I do not really remember when I had my first meeting with him. Perhaps the migration from and to the Kashmir valley by both of us more than three decades ago, brought us closer, for we belonged to the same tribe of journalists. Ashok Pahalwan migrated from Kashmir in the 1989-90 exodus, and I returned from Jammu to Srinagar towards the end of the third quarter of 1990, then with The Kashmir Times.
Veteran journalists then, who had also migrated to Jammu included J N Sathu, Shyam Koul and M L Kak. My proximity with Ashok Ji, like many others with him, grew unconditionally over the years like the old saying that ‘friendship comes like sleep when you do not know’.
While we resided apart in the two capitals of the erstwhile State of Jammu and Kashmir, there was a unique bond of human relationship between us, like most of others of the tribe with him or other members from Kashmir belonging to other sections of society. Over the years I learnt that he maintained close friendly relations with many people associated with him prior to his migration to the hot environs of Jammu. His company at the Tourist Reception (TRC) in the heart of the (then) winter capital provided warmth to his visitors from Kashmir, both by dint of his overwhelming gestures and the soothing warm weather conditions in winters. His Room No: C-16 then used to remain abuzz with the visitors, who were being passionately and warmly welcomed and not allowed without a lively chat over cups of sweet tea. The location of meetings had later shifted to Room No. 123 in another block of TRC, which however, did not come in the way of his generosity. There was absolutely no shift in his hospitable gestures even as he was busy in filing news reports for the Reuters news agency from his office-cum-residential room. He would feel bad if anyone left without his courteous warm cup of sweet tea, and would hardly accept any gifts carried by any friends from Kashmir. His was a hedonistic approach to life with friends, nears and dears, under which he probably was trying to hide his sense of loneliness since he lived as single after the migration.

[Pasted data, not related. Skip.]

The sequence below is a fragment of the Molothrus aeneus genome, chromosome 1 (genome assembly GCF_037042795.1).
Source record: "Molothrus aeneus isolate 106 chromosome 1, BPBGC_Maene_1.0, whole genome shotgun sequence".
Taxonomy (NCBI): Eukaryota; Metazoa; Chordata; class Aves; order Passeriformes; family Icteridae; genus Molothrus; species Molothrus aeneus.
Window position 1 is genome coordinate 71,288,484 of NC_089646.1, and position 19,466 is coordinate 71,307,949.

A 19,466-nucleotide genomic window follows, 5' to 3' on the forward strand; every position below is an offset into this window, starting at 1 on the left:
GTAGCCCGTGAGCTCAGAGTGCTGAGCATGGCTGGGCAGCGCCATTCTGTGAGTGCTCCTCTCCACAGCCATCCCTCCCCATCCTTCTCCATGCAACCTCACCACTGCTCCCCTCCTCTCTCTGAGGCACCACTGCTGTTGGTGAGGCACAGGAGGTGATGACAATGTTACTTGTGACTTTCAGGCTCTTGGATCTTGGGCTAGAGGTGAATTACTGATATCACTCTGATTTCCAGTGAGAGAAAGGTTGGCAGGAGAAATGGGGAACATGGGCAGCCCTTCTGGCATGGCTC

Though I scantly visited Jammu later during the 1990’s, it was out of question to return without visiting Ashok Ji during that stay. His hospitality did not restrict to his TRC room, but was equally more visible at a couple of marriage functions of KPs that we happened to attend together. He would also be the host at the Press Club, Jammu, which came up in the late 1990’s. He was surrounded by many other media friends at the Press Club, where he enjoyed a respectful rapport with its staff. Ashok Ji would not even miss to host at the Wazwan restaurant of JKTDC that came up later at the TRC.
During our meetings at his TRC room, he would hardly fail to mention about his days in Burbar Shah, Srinagar and the road from Srinagar to my area, Bandipore that passed through his home village of Safapore. Located at the midst of a 57 kms-long road, Safapore township has the famous Mansbal lake in its backyard. The journey by bus to and fro Bandipore virtually provided a social connectivity amongst the people from the entire areas. The veteran journalist, Shyam Koul, who passed away many years ago, also belonged to Safapore. Ashok Ji’s last visit to Kashmir was in 2004 summer during which we spent a couple of days together holding meetings as members of the then State Accreditation Committee of the J&K Government’s Department of Information and PR. He did not allow the pain of having been separated from his homeland to appear on his face, but remained calm and composed, exchanging friendly gestures with the people around in his usual manner.
My frequency of visiting Jammu during the past two decades receded further and thus, Ashok Ji’s hospitality. But, he hardly allowed it to come in the way of his personal rapport by way of exchanging good wishes at festivals. Even as he did not adopt to communicate via social media like Facebook and Whatsapp, Ashok Ji’s word power through a phone call or SMSs has been reflective of his sincere friendly gestures. He would hardly miss any occasion of Eid-ul-Fitre, Eid-ul-Azha, Shab-e-Qadre or the new-year to send his greetings in a unique manner. His last message received on the occasion of Eid-ul-Fitre on May 3 read: ‘May this Eid ul Fitre, bring happiness, good health and prosperity to you and to all your near and dear ones’. This followed the English translation of a verse from the Holy Quran:
“Behold the revelation of the Book from God, Almighty Omniscient!
Forgiver of sins,
Acceptor of repentance,
Grievous in punishment,
Boundless in bounty,
There is no god but He, and to him is the final return.”
Ashok Ji had his final return to God. May he rest in eternal peace. EOM.